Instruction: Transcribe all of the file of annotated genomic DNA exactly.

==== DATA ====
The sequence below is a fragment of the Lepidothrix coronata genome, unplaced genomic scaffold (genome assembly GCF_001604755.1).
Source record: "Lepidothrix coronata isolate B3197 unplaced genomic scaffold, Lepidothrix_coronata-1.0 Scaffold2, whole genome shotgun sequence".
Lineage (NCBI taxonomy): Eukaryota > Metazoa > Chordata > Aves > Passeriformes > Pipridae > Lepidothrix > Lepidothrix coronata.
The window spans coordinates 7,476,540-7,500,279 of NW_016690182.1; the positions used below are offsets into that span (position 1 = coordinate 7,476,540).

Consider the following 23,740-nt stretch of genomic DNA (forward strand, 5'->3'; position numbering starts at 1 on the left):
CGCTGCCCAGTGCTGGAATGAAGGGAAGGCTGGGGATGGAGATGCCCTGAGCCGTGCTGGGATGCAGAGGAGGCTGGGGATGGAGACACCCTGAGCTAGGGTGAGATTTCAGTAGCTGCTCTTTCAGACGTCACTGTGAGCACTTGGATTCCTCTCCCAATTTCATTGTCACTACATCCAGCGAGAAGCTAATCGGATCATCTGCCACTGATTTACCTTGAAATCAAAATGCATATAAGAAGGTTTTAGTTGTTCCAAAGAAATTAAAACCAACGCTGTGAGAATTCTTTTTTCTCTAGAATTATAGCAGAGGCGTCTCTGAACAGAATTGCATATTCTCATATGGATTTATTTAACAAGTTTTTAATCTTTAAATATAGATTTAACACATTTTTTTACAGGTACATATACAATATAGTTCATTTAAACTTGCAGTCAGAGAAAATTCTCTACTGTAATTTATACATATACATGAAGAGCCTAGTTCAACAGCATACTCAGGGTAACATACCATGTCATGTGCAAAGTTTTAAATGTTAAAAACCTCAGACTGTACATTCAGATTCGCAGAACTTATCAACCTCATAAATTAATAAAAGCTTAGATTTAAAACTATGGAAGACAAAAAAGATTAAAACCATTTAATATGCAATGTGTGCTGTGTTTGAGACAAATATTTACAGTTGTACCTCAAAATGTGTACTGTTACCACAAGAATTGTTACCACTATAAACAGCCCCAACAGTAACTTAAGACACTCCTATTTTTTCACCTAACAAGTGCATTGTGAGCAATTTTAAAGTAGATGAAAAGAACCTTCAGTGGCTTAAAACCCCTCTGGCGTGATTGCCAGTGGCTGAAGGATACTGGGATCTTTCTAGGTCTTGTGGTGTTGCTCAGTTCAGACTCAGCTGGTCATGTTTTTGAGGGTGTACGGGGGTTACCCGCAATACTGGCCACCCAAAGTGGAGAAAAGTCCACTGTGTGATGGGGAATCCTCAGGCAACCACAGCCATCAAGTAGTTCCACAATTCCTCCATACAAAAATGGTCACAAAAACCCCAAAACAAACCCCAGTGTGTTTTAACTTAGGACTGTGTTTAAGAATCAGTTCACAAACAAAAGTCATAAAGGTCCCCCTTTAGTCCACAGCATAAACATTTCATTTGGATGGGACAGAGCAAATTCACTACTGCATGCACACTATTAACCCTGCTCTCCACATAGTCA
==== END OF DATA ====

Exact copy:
The sequence below is a fragment of the Lepidothrix coronata genome, unplaced genomic scaffold (genome assembly GCF_001604755.1).
Source record: "Lepidothrix coronata isolate B3197 unplaced genomic scaffold, Lepidothrix_coronata-1.0 Scaffold2, whole genome shotgun sequence".
Lineage (NCBI taxonomy): Eukaryota > Metazoa > Chordata > Aves > Passeriformes > Pipridae > Lepidothrix > Lepidothrix coronata.
The window spans coordinates 7,476,540-7,500,279 of NW_016690182.1; the positions used below are offsets into that span (position 1 = coordinate 7,476,540).

Consider the following 23,740-nt stretch of genomic DNA (forward strand, 5'->3'; position numbering starts at 1 on the left):
CGCTGCCCAGTGCTGGAATGAAGGGAAGGCTGGGGATGGAGATGCCCTGAGCCGTGCTGGGATGCAGAGGAGGCTGGGGATGGAGACACCCTGAGCTAGGGTGAGATTTCAGTAGCTGCTCTTTCAGACGTCACTGTGAGCACTTGGATTCCTCTCCCAATTTCATTGTCACTACATCCAGCGAGAAGCTAATCGGATCATCTGCCACTGATTTACCTTGAAATCAAAATGCATATAAGAAGGTTTTAGTTGTTCCAAAGAAATTAAAACCAACGCTGTGAGAATTCTTTTTTCTCTAGAATTATAGCAGAGGCGTCTCTGAACAGAATTGCATATTCTCATATGGATTTATTTAACAAGTTTTTAATCTTTAAATATAGATTTAACACATTTTTTTACAGGTACATATACAATATAGTTCATTTAAACTTGCAGTCAGAGAAAATTCTCTACTGTAATTTATACATATACATGAAGAGCCTAGTTCAACAGCATACTCAGGGTAACATACCATGTCATGTGCAAAGTTTTAAATGTTAAAAACCTCAGACTGTACATTCAGATTCGCAGAACTTATCAACCTCATAAATTAATAAAAGCTTAGATTTAAAACTATGGAAGACAAAAAAGATTAAAACCATTTAATATGCAATGTGTGCTGTGTTTGAGACAAATATTTACAGTTGTACCTCAAAATGTGTACTGTTACCACAAGAATTGTTACCACTATAAACAGCCCCAACAGTAACTTAAGACACTCCTATTTTTTCACCTAACAAGTGCATTGTGAGCAATTTTAAAGTAGATGAAAAGAACCTTCAGTGGCTTAAAACCCCTCTGGCGTGATTGCCAGTGGCTGAAGGATACTGGGATCTTTCTAGGTCTTGTGGTGTTGCTCAGTTCAGACTCAGCTGGTCATGTTTTTGAGGGTGTACGGGGGTTACCCGCAATACTGGCCACCCAAAGTGGAGAAAAGTCCACTGTGTGATGGGGAATCCTCAGGCAACCACAGCCATCAAGTAGTTCCACAATTCCTCCATACAAAAATGGTCACAAAAACCCCAAAACAAACCCCAGTGTGTTTTAACTTAGGACTGTGTTTAAGAATCAGTTCACAAACAAAAGTCATAAAGGTCCCCCTTTAGTCCACAGCATAAACATTTCATTTGGATGGGACAGAGCAAATTCACTACTGCATGCACACTATTAACCCTGCTCTCCACATAGTCA